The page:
Marchmont House is lovingly restored to its former glory

Marchmont House
Marchmont House

Accolades keep on coming to the Burge family for the sensitive manner in which they have restored the Grade A listed Marchmont House, at Greenlaw, back to its former glory.

A commendation in the 2017 Historic Houses Association/Sotheby’s Restorations Awards for Marchmont follows its special award for conservation and design in the 2016 Scottish Borders Design Awards.

Marchmont House's entrance hall.

Marchmont House's entrance hall.

The Restoration Awards recognise and celebrate the work undertaken by members of the Historic Houses Association throughout the United Kingdom. The projects chosen reflect the dedication of owners to the care and sympathetic restoration of the incredible buildings they own.

The 18th century Marchmont House at Greenlaw, was commended for the restoration of the Georgian state rooms, old kitchen, meeting rooms, apartments and estate offices, which was completed earlier this year.

In restoring and finding new uses for one of Scotland’s most important but least known country houses, the aim was to involve local firms and individual craftsmen as far as practicable, and over 85% came from south-east Scotland.

Overall project management was done by Hugh Garratt from the firm of Smith and Garratt, chartered surveyors based in Ladykirk, who identified a majority of the principal craftsmen from within quite a small radius - stonemason Stuart Whitton, wood restorer Graeme Watson, main joiners G. and J. Waddell, finishing joiner Ken Archibald, all from Greenlaw; decorator Billy Cowe and plumber Paul Lyons, both from Duns; Ali Young from Coldstream and John Grandison from Peebles, dealing with the plasterwork and decorative plasterwork respectively; and Charles Taylor from Dalkeith was lead joiner and cabinetmaker.

Marchmon't grand drawing room.

Marchmon't grand drawing room.

The restoration was completed in early 2017.

Work on building the house began in 1750 for the third and last Earl of Marchmont. a late design by architect James Gibbs. In 1912 it was acquired by a wealthy lawyer, Robert Finnie McEwen and remodelled by Sir Robert Lorimer, the leading Scottish architect of the day.

The two principal interiors from the Georgian phase are the saloon and drawing room, both with magnificent ceilings by the leading mid-18th century Scottish plasterer Thomas Clayton.

Lorimer’s alterations bequeathed a number of impressive interiors, especially the vast oak-panelled music room, dominated by an imposing organ.

The dining room at Marchmont.

The dining room at Marchmont.

McEwen’s younger son was created a baronet but a succession of death duties in the period after World War II led to the widow of the third baronet selling the house to the Sue Ryder Foundation in 1987 for use as a care home.

The charity took good care of the building, but its size and isolated location, not to mention the costs of upkeep, meant that this could never be a long-term solution.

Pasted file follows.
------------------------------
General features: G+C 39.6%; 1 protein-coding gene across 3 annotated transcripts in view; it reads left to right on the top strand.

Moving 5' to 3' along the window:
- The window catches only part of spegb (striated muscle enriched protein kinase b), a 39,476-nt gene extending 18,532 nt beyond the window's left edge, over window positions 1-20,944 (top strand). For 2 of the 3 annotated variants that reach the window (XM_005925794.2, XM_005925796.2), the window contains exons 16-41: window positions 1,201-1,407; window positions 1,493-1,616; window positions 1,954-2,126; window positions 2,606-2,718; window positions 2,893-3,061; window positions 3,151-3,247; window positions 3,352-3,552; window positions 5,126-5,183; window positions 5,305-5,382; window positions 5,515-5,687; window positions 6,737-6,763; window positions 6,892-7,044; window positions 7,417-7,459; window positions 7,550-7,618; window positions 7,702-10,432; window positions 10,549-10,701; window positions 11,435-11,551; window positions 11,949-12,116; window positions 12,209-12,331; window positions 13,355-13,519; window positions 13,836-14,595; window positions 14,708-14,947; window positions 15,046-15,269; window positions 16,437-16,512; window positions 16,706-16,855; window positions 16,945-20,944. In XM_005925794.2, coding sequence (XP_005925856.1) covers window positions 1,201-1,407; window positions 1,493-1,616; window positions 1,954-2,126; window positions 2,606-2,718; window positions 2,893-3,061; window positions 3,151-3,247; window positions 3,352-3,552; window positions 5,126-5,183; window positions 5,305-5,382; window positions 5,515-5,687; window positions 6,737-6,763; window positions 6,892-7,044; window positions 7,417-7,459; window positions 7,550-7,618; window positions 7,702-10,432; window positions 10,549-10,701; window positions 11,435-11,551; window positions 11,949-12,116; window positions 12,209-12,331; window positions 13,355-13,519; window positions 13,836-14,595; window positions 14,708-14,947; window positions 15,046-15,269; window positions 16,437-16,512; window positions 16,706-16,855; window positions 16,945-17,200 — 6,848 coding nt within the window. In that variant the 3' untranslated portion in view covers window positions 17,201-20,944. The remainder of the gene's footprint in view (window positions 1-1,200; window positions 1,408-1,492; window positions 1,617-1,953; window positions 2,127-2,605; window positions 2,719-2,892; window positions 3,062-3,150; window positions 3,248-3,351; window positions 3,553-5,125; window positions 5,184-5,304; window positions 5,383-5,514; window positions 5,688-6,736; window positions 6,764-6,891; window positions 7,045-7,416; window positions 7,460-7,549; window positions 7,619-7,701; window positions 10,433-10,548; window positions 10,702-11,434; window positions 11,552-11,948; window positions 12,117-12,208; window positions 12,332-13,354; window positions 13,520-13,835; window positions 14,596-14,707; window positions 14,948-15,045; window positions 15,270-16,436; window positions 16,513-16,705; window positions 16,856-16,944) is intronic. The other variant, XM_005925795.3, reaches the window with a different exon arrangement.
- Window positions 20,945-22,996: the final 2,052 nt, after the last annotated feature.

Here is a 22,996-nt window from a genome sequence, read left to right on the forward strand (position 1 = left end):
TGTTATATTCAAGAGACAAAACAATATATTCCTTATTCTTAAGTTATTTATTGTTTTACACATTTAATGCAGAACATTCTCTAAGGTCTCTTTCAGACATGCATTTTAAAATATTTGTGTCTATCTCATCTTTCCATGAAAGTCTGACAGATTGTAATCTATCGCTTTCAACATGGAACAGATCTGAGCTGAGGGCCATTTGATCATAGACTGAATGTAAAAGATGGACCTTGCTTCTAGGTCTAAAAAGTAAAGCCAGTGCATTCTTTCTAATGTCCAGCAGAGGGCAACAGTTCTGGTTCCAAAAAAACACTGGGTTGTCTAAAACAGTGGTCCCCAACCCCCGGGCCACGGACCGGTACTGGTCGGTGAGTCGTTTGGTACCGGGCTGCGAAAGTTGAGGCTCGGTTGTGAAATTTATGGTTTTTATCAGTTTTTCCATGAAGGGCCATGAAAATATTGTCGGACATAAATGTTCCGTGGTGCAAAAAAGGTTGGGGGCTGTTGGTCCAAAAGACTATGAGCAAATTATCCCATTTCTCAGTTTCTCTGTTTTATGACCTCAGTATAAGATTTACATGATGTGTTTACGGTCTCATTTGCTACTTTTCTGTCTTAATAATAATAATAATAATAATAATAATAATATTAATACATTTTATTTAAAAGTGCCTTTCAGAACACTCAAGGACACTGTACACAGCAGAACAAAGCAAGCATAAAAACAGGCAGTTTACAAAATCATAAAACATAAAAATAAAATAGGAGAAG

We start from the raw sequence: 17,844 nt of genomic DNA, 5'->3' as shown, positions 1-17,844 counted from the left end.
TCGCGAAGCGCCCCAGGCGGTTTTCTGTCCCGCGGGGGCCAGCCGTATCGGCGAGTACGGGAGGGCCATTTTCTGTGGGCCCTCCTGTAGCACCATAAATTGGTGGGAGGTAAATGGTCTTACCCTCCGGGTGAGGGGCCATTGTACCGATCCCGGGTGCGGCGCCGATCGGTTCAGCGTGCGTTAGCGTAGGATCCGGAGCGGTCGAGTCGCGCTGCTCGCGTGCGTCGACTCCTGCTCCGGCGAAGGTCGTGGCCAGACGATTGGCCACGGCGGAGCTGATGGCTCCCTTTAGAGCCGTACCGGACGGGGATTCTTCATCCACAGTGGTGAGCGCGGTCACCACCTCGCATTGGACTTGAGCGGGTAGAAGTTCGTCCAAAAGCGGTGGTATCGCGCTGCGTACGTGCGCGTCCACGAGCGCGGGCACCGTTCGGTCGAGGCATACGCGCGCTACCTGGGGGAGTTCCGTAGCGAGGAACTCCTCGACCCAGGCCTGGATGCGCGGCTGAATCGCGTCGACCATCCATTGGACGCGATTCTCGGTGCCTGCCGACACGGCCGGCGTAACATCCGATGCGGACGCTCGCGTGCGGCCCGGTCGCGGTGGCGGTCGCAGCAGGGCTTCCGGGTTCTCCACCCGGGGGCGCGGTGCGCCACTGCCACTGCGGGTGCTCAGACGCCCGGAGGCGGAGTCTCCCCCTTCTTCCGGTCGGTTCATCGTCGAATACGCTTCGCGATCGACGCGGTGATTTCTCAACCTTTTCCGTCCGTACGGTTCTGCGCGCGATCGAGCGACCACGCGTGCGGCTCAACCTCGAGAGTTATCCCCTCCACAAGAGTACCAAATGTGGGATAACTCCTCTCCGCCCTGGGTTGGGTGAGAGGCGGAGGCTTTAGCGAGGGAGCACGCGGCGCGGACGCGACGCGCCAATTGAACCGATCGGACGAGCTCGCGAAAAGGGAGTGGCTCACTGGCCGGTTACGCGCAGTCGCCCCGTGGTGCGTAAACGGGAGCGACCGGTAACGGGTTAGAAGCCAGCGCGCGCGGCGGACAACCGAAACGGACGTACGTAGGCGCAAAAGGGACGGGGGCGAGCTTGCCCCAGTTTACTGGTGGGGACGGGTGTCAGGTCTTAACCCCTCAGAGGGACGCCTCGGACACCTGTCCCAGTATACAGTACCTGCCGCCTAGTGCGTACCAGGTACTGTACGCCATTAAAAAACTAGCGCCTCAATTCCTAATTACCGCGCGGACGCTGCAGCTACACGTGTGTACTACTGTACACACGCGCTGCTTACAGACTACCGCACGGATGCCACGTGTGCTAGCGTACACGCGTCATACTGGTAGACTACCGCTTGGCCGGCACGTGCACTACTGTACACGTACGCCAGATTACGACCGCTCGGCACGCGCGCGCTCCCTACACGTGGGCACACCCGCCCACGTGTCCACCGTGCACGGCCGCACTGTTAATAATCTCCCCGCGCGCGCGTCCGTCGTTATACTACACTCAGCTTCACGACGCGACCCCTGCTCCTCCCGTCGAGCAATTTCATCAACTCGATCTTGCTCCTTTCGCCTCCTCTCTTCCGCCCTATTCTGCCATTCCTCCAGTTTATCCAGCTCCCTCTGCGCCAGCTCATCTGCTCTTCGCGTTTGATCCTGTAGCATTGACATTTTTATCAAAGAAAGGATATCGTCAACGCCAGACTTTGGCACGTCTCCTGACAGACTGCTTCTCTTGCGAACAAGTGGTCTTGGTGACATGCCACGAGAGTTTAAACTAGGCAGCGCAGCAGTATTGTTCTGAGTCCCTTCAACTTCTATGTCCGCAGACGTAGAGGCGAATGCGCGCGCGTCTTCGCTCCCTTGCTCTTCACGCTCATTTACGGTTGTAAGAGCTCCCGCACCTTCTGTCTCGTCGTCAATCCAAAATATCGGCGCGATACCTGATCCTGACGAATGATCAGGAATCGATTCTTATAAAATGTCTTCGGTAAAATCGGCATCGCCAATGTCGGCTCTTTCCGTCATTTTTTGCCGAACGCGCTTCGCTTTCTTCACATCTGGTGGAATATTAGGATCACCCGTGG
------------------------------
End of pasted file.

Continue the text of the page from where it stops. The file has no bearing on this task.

Meanwhile in 1988 Oliver Burge, managing director of Marchmont Farms, had purchased 3,000 acres of the estate (a further 2,500 acres followed separately in 2007), and in 2006, when the Sue Ryder Foundation moved out, Mr Burge and his son Hugo, a fellow director, decided to take it on.

The house was acquired in basically sound structural condition, but institutional use had inevitably degraded the condition of the interiors.

Marchmont House's beautifully restore saloon.

Marchmont House's beautifully restore saloon.

The Burge family decided that the best way forward was to divide the building into functionally separate units without compromising its architectural integrity.

These would comprise the Georgian state rooms on the piano nobile, including large and small dining rooms; meeting rooms for conferences, including the music room and a film room; one main apartment that could be rented separately; self-contained flats for a housekeeper and caretaker; various estate offices; and, on the top floor, an eight-bedroom apartment that could be let to shooting parties and others.

In the south pavilion (which originally contained the kitchens) the old kitchen has been restored as a gallery - a key room in the complex, offering lower-key dining facilities for guests and tour groups, as well as housing a collection of arts and crafts furniture and art.

The owners worked closely with Historic Scotland who appreciated the need to find a long-term realistic solution for the house.

Planning permission for the proposed work was granted in 2007 but the financial crash took its toll and after a prolonged period of little progress, work began again in earnest in 2012. During those five years the owners took the opportunity to refine their ideas and focus on acquiring the furniture and works of art that they felt the quality of the interiors demanded to augment their own inherited collection.

This has resulted in the principal interiors being filled with furniture, paintings and objets d’art that are appropriate to the different periods of the rooms and are, in many cases, of museum quality.

Special award for conservation and design: Marchmont House, Polwarth.

Scottish Borders Council, design awards

Special award for conservation and design: Marchmont House, Polwarth. Scottish Borders Council, design awards

In some cases it has been possible to re-acquire items that were originally at Marchmont.

In addition the entire Lorimer attic floor now houses a collection of arts and crafts furniture knowledgeably assembled by Hugo Burge, with outstanding pieces by Ernest Gimson, Sidney Barnsley, Gordon Russell and Lorimer himself.

Works by sculptors as diverse as Hepworth, Moore, Chadwick, Paolozzi, and William Turnbull are displayed throughout the house and its immediate surroundings.